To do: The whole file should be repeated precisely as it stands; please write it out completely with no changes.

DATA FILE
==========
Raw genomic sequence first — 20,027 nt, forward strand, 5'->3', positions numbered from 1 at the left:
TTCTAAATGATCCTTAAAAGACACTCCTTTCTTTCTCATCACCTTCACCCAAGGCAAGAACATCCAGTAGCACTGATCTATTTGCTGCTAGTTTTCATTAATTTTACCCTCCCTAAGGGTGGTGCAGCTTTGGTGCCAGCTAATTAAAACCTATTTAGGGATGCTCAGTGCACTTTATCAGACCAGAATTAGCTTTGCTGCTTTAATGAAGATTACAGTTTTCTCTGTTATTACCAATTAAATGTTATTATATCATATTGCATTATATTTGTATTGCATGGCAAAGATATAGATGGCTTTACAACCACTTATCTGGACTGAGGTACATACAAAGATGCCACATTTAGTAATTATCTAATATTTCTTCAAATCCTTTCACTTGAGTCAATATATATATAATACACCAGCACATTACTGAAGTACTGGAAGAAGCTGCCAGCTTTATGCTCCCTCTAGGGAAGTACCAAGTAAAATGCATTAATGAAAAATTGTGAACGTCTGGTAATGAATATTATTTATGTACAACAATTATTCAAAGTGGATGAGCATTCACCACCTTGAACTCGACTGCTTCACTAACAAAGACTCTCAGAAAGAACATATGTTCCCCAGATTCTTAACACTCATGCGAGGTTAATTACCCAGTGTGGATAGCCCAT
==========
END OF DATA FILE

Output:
Raw genomic sequence first — 20,027 nt, forward strand, 5'->3', positions numbered from 1 at the left:
TTCTAAATGATCCTTAAAAGACACTCCTTTCTTTCTCATCACCTTCACCCAAGGCAAGAACATCCAGTAGCACTGATCTATTTGCTGCTAGTTTTCATTAATTTTACCCTCCCTAAGGGTGGTGCAGCTTTGGTGCCAGCTAATTAAAACCTATTTAGGGATGCTCAGTGCACTTTATCAGACCAGAATTAGCTTTGCTGCTTTAATGAAGATTACAGTTTTCTCTGTTATTACCAATTAAATGTTATTATATCATATTGCATTATATTTGTATTGCATGGCAAAGATATAGATGGCTTTACAACCACTTATCTGGACTGAGGTACATACAAAGATGCCACATTTAGTAATTATCTAATATTTCTTCAAATCCTTTCACTTGAGTCAATATATATATAATACACCAGCACATTACTGAAGTACTGGAAGAAGCTGCCAGCTTTATGCTCCCTCTAGGGAAGTACCAAGTAAAATGCATTAATGAAAAATTGTGAACGTCTGGTAATGAATATTATTTATGTACAACAATTATTCAAAGTGGATGAGCATTCACCACCTTGAACTCGACTGCTTCACTAACAAAGACTCTCAGAAAGAACATATGTTCCCCAGATTCTTAACACTCATGCGAGGTTAATTACCCAGTGTGGATAGCCCAT